Rare Book Makes a Connection to the Past

By Hailey Austin

The Heritage Edition of The Saint John’s Bible is currently on display in the Creighton University Rare Books Room. The Saint John’s Bible (based on the Revised Standard Version) is the first handwritten, hand-illuminated Bible commissioned by a Benedictine monastery in over 500 years. It was completed in 2011 by calligrapher Donald Jackson and a team of scribes, artists, theologians, and scholars.  

The Heritage Edition is a unique, full-sized reproduction of The Saint John’s Bible, which was commissioned by Saint John’s Abbey and University in Collegeville, Minnesota, in 1998. One of only 299 sets created, the Heritage Edition is on loan from Michael J. McCarthy and his wife Nancy. McCarthy is the chairman of Creighton’s Board of Trustees. 

“It is the hope of my wife, Nancy, and I that this Bible serves as a source of inspiration, spiritual reflection, artistic value and academic inquiry for Creighton University students, faculty, and alumni, along with the wider community,” McCarthy told Creighton Magazine. “I believe that displaying this Bible at Creighton is a wonderful fit with the University’s academic and Jesuit, Catholic mission.”

The 1,150 pages feature 160 illuminations embossed with gold and silver foil. In addition to traditional illustrations, the artists also incorporated modern-day themes in an effort to create a more modern, relevant Bible. Examples include the double helix, images of space from the Hubble telescope, New York’s Twin Towers, Adam and Eve as African in origin and appearance, and the Earth as seen from space.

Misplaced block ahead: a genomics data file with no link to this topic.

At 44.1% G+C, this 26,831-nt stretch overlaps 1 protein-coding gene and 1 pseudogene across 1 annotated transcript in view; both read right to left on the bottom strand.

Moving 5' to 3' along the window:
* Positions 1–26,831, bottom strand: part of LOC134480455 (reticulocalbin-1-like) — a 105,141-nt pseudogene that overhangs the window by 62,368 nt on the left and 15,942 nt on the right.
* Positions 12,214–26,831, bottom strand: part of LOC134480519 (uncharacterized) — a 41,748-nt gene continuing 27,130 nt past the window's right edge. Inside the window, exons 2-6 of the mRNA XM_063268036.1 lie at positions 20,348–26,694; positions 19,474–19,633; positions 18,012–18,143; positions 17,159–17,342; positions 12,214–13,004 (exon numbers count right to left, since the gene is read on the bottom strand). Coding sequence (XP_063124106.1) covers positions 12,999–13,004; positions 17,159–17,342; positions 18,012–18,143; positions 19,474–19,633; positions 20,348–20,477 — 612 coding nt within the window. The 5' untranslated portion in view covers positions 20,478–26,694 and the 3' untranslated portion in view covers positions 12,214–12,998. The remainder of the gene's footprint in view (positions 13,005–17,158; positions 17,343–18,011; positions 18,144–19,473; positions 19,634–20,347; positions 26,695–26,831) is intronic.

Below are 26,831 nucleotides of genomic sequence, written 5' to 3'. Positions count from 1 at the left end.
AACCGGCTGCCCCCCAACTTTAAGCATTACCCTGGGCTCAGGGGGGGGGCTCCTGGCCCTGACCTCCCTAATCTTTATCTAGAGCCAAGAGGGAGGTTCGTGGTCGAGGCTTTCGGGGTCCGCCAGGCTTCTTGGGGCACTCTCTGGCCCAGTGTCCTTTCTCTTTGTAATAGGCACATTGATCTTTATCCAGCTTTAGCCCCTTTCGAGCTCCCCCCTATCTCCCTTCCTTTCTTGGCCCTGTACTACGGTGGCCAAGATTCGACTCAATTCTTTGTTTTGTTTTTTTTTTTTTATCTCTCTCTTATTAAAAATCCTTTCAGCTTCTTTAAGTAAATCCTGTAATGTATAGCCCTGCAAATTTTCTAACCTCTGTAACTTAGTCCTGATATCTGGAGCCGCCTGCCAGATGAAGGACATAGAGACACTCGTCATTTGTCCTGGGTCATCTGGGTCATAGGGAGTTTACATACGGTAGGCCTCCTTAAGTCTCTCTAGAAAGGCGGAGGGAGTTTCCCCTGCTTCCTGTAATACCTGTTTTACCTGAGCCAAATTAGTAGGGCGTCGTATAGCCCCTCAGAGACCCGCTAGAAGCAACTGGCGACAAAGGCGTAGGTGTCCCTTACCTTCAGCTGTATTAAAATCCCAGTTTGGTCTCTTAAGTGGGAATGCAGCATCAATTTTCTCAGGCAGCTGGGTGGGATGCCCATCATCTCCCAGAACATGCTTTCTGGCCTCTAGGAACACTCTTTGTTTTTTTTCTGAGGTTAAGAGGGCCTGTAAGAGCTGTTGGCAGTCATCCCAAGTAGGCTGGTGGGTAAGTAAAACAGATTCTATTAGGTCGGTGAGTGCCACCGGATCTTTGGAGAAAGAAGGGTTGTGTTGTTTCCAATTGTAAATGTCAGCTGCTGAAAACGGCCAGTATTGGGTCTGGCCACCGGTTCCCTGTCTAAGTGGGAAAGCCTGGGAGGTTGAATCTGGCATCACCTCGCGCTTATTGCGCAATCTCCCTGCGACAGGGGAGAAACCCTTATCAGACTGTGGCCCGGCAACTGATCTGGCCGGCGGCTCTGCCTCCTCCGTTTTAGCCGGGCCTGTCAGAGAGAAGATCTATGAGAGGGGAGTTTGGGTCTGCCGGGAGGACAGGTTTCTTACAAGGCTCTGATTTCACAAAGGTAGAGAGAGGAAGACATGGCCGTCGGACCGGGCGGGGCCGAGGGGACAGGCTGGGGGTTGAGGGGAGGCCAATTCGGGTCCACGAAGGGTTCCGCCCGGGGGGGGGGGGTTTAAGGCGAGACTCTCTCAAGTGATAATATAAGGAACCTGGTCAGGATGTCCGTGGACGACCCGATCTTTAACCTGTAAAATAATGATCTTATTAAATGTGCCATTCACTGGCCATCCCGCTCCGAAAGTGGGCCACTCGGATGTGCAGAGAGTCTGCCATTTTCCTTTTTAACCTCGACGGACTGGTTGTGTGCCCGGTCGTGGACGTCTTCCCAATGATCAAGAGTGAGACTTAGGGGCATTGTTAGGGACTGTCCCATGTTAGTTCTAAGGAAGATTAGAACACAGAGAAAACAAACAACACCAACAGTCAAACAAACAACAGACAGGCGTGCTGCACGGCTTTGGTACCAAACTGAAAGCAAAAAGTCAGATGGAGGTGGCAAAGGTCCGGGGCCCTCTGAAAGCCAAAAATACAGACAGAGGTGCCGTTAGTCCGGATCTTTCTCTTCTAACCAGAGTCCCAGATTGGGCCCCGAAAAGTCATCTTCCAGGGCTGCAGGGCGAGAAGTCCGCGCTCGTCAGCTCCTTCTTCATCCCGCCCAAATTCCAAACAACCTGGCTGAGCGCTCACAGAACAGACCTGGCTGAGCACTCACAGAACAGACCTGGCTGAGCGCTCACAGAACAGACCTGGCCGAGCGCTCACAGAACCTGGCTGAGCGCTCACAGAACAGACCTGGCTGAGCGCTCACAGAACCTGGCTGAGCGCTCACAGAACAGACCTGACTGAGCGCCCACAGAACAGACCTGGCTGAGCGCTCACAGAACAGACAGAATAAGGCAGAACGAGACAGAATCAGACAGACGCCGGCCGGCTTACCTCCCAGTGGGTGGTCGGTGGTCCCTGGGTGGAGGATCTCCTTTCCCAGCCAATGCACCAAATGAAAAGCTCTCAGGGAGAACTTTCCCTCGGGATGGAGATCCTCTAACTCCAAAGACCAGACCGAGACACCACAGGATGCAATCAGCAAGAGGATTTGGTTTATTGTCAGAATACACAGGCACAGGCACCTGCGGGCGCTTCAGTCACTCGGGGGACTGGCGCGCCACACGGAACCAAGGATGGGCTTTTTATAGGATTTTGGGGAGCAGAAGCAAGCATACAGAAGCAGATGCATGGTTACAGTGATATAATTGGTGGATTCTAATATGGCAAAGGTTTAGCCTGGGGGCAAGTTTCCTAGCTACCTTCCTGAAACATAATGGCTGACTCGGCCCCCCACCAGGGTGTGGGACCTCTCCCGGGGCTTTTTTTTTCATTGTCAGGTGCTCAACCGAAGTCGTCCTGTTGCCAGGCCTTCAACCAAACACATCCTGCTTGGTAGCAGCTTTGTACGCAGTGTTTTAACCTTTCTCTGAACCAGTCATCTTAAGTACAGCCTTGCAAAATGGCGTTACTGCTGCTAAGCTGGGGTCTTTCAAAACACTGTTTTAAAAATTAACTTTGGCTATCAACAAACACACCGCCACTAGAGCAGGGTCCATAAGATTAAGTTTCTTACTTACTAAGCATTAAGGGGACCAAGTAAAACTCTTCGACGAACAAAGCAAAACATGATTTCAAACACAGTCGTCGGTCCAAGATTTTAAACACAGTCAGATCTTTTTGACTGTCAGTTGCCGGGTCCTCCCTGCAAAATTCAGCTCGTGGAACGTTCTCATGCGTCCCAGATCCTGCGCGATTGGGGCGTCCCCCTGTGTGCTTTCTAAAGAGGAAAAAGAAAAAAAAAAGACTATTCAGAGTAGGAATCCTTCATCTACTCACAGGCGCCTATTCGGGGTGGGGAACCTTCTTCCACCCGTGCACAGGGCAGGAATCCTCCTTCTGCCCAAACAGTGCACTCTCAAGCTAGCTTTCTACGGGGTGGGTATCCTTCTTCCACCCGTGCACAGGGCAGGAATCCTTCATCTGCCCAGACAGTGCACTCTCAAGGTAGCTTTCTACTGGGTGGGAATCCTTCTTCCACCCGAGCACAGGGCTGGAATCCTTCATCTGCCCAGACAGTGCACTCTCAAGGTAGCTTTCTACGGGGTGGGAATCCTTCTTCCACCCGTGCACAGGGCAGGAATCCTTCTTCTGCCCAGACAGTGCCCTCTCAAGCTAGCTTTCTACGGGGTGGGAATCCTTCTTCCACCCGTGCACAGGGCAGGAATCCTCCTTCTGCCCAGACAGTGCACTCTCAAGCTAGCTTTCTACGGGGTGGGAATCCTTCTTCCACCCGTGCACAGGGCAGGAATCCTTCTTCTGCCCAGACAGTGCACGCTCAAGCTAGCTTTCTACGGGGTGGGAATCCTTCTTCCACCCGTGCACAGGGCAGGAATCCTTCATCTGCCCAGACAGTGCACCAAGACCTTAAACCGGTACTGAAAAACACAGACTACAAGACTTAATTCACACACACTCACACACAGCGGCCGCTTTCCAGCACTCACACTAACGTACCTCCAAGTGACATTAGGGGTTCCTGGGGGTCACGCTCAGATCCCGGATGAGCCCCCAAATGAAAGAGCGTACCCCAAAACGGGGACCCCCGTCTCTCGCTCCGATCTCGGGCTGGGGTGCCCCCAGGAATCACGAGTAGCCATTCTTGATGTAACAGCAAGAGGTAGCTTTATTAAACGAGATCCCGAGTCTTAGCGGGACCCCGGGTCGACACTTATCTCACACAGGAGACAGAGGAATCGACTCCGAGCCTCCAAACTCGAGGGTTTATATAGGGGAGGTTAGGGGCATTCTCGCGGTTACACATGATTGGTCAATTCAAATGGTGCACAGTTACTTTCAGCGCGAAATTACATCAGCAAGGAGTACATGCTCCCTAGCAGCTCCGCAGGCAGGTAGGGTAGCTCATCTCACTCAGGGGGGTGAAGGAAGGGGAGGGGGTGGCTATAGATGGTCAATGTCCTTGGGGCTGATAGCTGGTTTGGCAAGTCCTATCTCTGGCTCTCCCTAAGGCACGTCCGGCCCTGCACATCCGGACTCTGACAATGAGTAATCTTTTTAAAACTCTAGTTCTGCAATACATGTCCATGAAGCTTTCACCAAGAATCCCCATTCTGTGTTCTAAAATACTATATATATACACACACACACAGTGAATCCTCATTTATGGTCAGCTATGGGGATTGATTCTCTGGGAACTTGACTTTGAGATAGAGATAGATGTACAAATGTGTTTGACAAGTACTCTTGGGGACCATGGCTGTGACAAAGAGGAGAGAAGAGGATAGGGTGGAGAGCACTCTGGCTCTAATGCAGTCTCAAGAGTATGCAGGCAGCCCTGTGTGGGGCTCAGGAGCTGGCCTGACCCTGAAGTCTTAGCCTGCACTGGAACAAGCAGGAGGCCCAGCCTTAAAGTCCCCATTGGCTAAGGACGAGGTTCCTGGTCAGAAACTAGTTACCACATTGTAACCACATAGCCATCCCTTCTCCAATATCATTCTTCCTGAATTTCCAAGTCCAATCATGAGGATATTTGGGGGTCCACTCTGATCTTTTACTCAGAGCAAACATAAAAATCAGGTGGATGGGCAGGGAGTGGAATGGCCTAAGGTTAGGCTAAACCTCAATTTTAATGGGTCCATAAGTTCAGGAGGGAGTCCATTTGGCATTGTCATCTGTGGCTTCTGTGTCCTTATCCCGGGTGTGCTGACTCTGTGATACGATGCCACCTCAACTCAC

According to the Creighton News Center, McCarthy is a founding partner and chairman of McCarthy Group, an investment holding company headquartered in Omaha since its founding in 1986. McCarthy serves as a director of public, private, and not-for-profit entities including Cabela’s, Union Pacific Corporation, Peter Kiewit Sons’ Inc., Election Systems & Software, Heritage Services, and Creighton University. 

“Creighton plays a unique role in our community as a place of formation for students who will be educated in the Jesuit tradition of a liberal arts education, and prepared to serve others with impact and expertise in a wide variety of professions,” McCarthy said. 

And the Heritage Edition does just that. Its display in the Creighton Rare Books Room in the Reinert Alumni Memorial Library not only allows students access to the work of art, but also the ability to utilize it in research. 

Leonard Greenspoon, Klutznick Chair in Jewish Civilization at Creighton, believes this Bible connects us to the past.

“It’s a reflection of the fact that the preservation of the biblical text — which is so uniquely authoritative for so many people — ultimately resided in the labor-intensive efforts of scribes, who copied this material from century to century,” Greenspoon says. “Everything in the West up until 1453, when Gutenberg invented movable type, was written by hand. It’s easy to forget that now.”

Creighton Archivist David Crawford is excited most about the personal, human stories involved with the display of the Heritage Edition. 

He related a story told to him of a young African-American boy viewing the Bible with his class and seeing the illustration of Adam and Eve, who are depicted as black. “Tears are coming down his cheeks,” Crawford told Creighton Magazine. “The teachers went over and asked him what was wrong, and he said, ‘This is the first time I have seen myself in the Scriptures.’”

Hailey Austin is a senior at Creighton University majoring in English and Spanish with a minor in history. Creighton University is home to the Beta of Nebraska Chapter of Phi Beta Kappa.